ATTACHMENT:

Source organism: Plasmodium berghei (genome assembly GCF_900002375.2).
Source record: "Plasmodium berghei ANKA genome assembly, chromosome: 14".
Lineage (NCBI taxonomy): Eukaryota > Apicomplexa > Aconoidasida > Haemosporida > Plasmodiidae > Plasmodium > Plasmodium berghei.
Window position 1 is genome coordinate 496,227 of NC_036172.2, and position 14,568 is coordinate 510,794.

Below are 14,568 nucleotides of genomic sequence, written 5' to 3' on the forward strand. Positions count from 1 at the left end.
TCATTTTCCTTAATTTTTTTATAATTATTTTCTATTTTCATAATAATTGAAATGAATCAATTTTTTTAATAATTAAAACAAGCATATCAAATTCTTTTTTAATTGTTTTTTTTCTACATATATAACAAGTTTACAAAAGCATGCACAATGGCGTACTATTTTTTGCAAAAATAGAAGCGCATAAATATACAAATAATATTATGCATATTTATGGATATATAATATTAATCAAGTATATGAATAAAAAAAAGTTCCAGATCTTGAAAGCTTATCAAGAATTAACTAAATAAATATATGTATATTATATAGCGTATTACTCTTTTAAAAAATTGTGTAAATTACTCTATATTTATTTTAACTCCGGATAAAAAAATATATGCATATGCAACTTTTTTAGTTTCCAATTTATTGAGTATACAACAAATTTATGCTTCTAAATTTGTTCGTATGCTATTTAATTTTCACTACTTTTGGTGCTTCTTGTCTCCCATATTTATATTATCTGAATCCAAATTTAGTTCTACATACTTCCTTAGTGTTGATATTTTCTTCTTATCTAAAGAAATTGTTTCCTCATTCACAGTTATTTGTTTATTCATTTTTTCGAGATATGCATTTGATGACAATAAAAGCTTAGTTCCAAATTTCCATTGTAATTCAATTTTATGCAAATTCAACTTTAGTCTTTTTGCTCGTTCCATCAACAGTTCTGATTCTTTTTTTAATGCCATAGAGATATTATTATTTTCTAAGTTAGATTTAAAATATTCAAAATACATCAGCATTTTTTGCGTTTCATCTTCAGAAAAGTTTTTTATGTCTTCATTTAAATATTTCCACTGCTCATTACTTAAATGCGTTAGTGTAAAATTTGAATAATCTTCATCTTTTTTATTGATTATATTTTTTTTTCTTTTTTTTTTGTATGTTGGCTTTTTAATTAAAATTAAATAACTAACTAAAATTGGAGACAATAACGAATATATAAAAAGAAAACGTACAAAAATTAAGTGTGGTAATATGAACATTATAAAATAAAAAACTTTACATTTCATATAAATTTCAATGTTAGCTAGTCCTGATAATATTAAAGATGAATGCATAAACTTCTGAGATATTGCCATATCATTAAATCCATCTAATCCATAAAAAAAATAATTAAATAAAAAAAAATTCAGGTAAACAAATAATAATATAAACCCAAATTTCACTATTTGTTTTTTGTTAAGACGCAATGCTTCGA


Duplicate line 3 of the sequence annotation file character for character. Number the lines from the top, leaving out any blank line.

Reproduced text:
Lineage (NCBI taxonomy): Eukaryota > Apicomplexa > Aconoidasida > Haemosporida > Plasmodiidae > Plasmodium > Plasmodium berghei.